James Farquhar a Professor in the Department of Geology and a member of the Earth System Science Interdisciplinary Center (ESSIC) at the University of Maryland. Farquhar studied Geology as an undergraduate at Washington and Lee University, as a Masters student at the University of Chicago working with Steve Wickham, and as a Ph.D. student at the University of Alberta working with Tom Chacko. Farquhar was a postdoctoral fellow at the Geophysical Laboratory, Carnegie Institution for Science working with Doug Rumble from 1995 to 1997. From 1997 to 2001, Farquhar was an NSF postdoctoral fellow in the Chemistry Department at UCSD, working with Mark Thiemens. Farquhar joined the faculty at the University of Maryland, where he has worked since 2001. Farquhar has spent time as a visiting researcher/professor at the Biological Institute, University of Southern Denmark, the MPI for Marine Microbiology, Bremen, Germany, the Hanse WissenschaftsKolleg, Delmenhorst, Germany, the Institut de Physique du Globe de Paris, Paris, France, the Centre for Microscopy Characterization and Analysis at the University of Western Australia, and the Laboratoire Magmas et Volcans – Clermont Ferrand.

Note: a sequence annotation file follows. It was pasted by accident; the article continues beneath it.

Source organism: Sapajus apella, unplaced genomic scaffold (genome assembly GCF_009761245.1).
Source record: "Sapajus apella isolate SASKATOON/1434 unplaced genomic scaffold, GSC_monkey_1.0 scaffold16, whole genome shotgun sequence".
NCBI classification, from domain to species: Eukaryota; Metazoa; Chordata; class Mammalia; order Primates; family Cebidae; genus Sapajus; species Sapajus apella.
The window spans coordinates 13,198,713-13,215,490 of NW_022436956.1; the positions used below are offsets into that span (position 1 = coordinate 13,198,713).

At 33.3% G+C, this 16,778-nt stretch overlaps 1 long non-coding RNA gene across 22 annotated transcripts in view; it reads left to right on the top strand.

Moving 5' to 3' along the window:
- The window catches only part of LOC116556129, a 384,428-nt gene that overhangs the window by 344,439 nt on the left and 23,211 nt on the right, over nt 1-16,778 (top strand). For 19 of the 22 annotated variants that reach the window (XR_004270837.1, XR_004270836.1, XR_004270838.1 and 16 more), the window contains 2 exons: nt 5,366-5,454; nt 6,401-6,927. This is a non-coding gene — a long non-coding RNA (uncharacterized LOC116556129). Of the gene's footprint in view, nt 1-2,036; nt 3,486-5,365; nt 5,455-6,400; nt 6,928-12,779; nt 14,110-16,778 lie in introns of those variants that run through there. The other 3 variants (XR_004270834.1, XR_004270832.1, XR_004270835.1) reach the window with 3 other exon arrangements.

Research Interests

James Farquhar's research has focused primarily on sulfur isotope geochemistry in a variety of terrestrial and extraterrestrial systems with some work on oxygen isotope geochemistry. Work by Farquhar and his collaborators with sulfur spans the ancient to the modern and extends from the atmosphere to the oceans and solid Earth. Farquhar and coworkers are best known for the discovery and interpretation of mass independent sulfur isotope signatures in samples from the early Earth that trace the evolution of oxygen and chemistry in the early atmosphere. Similar signatures for Mars tell of different conditions and reflect different reactions. On both planets, they provide tracers that track sulfur from surface reservoirs into other planetary reservoirs. Farquhar and coworkers have also used sulfur isotopes to trace metabolic and biogeochemical transformations for inorganic and organic sulfur compounds using laboratory experiments and ab initio approaches. Work in the not-too-distant future will shift to studies of atmospheric gases with a focus on regional and continental methane in modern systems with the establishment of the University of Maryland high mass resolution mass spectrometry facility.

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Primary Section

Section 15: Geology